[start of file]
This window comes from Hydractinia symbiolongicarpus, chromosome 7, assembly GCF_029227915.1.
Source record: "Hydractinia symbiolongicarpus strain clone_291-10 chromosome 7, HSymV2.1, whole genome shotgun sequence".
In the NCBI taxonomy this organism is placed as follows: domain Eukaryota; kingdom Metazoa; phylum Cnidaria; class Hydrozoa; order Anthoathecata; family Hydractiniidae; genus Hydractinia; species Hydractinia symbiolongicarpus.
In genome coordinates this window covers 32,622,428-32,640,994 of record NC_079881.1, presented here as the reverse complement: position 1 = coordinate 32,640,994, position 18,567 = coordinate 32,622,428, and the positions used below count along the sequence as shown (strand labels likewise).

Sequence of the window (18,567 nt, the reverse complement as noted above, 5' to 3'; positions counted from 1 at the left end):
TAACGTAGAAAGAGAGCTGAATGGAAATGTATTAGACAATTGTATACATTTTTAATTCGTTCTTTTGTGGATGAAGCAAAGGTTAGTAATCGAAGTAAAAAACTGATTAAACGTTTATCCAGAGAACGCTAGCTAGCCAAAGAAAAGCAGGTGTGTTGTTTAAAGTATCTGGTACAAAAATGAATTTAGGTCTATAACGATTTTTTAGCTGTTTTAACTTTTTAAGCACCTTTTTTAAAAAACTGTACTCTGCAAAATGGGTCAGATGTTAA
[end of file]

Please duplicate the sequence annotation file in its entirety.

This window comes from Hydractinia symbiolongicarpus, chromosome 7, assembly GCF_029227915.1.
Source record: "Hydractinia symbiolongicarpus strain clone_291-10 chromosome 7, HSymV2.1, whole genome shotgun sequence".
In the NCBI taxonomy this organism is placed as follows: domain Eukaryota; kingdom Metazoa; phylum Cnidaria; class Hydrozoa; order Anthoathecata; family Hydractiniidae; genus Hydractinia; species Hydractinia symbiolongicarpus.
In genome coordinates this window covers 32,622,428-32,640,994 of record NC_079881.1, presented here as the reverse complement: position 1 = coordinate 32,640,994, position 18,567 = coordinate 32,622,428, and the positions used below count along the sequence as shown (strand labels likewise).

Sequence of the window (18,567 nt, the reverse complement as noted above, 5' to 3'; positions counted from 1 at the left end):
TAACGTAGAAAGAGAGCTGAATGGAAATGTATTAGACAATTGTATACATTTTTAATTCGTTCTTTTGTGGATGAAGCAAAGGTTAGTAATCGAAGTAAAAAACTGATTAAACGTTTATCCAGAGAACGCTAGCTAGCCAAAGAAAAGCAGGTGTGTTGTTTAAAGTATCTGGTACAAAAATGAATTTAGGTCTATAACGATTTTTTAGCTGTTTTAACTTTTTAAGCACCTTTTTTAAAAAACTGTACTCTGCAAAATGGGTCAGATGTTAA